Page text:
The Secret Link Between Music and the Structure of the Universe
by Stephon Alexander
Basic Books, 2016. 239 pages.
I heard Stephon Alexander speak at ALA Midwinter Meeting last year. He speaks with passion about how his love of jazz gave him insights into cosmology. (Of course, I was disposed to like him, because when I got the book signed and showed him my prime factorization scarf, he liked it so much, he called over his girlfriend, an artist, from another part of the exhibits so she could see it.)
As a Black American with roots in Trinidad, Stephon Alexander knows what it’s like to be a minority in physics. This book also tells his story and how he was inspired to turn to science.
I’ll admit, I don’t understand much about the equations or the physics mentioned in this book. But the author’s excitement comes across as he explains how he discovered insights about physics in music.
During all the years of formal training as a scientist, I found myself trying to reconcile my passion for music with physics. I started to not only see how the act of doing physics research could benefit from musical analogies but how our physical world actually had a musical character. Aside from the few mentors, such as Chris Isham and Robert Brandenberger, who had encouraged me to blend the two, I felt pressure to keep these two worlds separate. Physics to some is about absolute truths encoded in rigid mathematics, and music is a language of emotion. Perhaps this tension would not have been a big deal had I known that in the early days of science, music and astronomy were inseparable. To the modern musician and scientist, this may seem preposterous, but to early people, who lacked the scientific tools we now have, music became an analogy for the ordering and structure of the cosmos.
The book talks about sound and vibration and how it relates to string theory. He talks about sonic black holes and cosmic background radiation. Especially interesting is how he arrived at a breakthrough in string theory and cosmology by thinking about jazz improvisation.
I may not understand the details presented here, but I understand passages like this:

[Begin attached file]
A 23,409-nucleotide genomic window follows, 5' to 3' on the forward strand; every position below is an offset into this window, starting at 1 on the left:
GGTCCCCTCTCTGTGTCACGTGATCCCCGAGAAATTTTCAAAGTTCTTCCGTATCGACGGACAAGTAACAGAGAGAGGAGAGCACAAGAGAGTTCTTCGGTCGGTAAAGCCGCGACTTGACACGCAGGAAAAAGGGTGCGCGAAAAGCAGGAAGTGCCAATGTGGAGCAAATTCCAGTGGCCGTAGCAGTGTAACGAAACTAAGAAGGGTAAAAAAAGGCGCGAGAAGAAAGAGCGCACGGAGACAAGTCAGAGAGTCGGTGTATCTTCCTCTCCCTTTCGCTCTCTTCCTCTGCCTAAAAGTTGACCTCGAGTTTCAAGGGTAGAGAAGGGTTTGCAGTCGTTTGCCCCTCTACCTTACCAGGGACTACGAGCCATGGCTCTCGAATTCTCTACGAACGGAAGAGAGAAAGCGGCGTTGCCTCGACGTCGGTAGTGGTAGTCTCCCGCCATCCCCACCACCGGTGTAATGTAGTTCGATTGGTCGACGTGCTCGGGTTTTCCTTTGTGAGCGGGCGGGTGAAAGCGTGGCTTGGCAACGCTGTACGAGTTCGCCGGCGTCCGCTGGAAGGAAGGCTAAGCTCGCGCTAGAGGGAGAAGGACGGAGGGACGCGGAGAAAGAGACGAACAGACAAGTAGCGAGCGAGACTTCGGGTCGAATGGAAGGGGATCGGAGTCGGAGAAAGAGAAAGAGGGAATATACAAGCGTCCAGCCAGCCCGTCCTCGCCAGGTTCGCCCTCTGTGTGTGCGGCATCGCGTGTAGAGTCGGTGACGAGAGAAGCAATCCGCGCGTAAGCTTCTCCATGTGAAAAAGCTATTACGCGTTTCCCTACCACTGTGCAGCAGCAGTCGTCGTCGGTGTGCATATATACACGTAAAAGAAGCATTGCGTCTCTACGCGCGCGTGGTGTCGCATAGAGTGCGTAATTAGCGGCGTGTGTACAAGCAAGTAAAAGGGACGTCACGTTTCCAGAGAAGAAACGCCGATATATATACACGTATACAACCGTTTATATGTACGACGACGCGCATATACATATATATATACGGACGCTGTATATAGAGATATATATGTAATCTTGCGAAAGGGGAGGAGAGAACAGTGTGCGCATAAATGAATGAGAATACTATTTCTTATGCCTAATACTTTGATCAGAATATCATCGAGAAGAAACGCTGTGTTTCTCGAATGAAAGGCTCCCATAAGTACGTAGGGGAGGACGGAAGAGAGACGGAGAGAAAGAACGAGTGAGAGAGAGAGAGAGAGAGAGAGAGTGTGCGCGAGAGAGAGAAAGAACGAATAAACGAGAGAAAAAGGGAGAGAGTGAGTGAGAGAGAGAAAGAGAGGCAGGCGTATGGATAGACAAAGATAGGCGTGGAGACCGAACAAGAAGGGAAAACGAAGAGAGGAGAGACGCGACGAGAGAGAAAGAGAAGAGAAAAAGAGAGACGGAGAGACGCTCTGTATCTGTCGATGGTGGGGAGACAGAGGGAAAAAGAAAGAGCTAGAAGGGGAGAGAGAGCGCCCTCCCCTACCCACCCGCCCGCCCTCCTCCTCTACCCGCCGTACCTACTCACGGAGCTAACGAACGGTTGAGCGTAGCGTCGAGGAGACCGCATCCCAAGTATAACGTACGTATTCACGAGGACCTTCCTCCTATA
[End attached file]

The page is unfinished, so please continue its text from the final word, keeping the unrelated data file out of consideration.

Weaving music and physics into one avenue of thought has showed me how to use notions in music as points of access to various fields in modern physics and cosmology. Analogies have helped make the physics more accessible and stimulating.
It is wonderful to think of following the footsteps of our ancestors — the great ancient thinkers who sought to understand physics through sound, and sound through physics. Pythagoras played with hammers and strings to try to understand where the pleasures of music came from, while Kepler used his intuition that the universe was musical to make major advances in the fields of astronomy, physics, and mathematics.
He talks about how the analogies not only help explain physics, but they also help new discoveries be made.
This book is not only about the analogy between music and cosmology but also about the importance of musical and improvisational thinking in doing physics. Theoretical physicists exemplify John Coltrane’s approach to music. We use an arsenal of conceptual and mathematical tools that we practice through examples that were worked out by past masters, like Einstein and Feynman. Likewise, jazz musicians like Coltrane master their tradition throughout countless hours of practice. But for both the theoretical physicist and the jazz improviser, it is not enough to simply master the material of the past; discoveries must be made.
He ends the book by saying, “My journey to reconcile jazz with physics serves as a living example of how a small group of physicists, in the spirit of the jazz tradition, embraced me and allowed me to improvise physics with them, while challenging me to go beyond my limits.”
Find this review on Sonderbooks at: www.sonderbooks.com/Nonfiction/jazz_of_physics.html
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Source: This review is based on an Advance Reader Copy I got at ALA Midwinter Meeting and had signed to me by the author.
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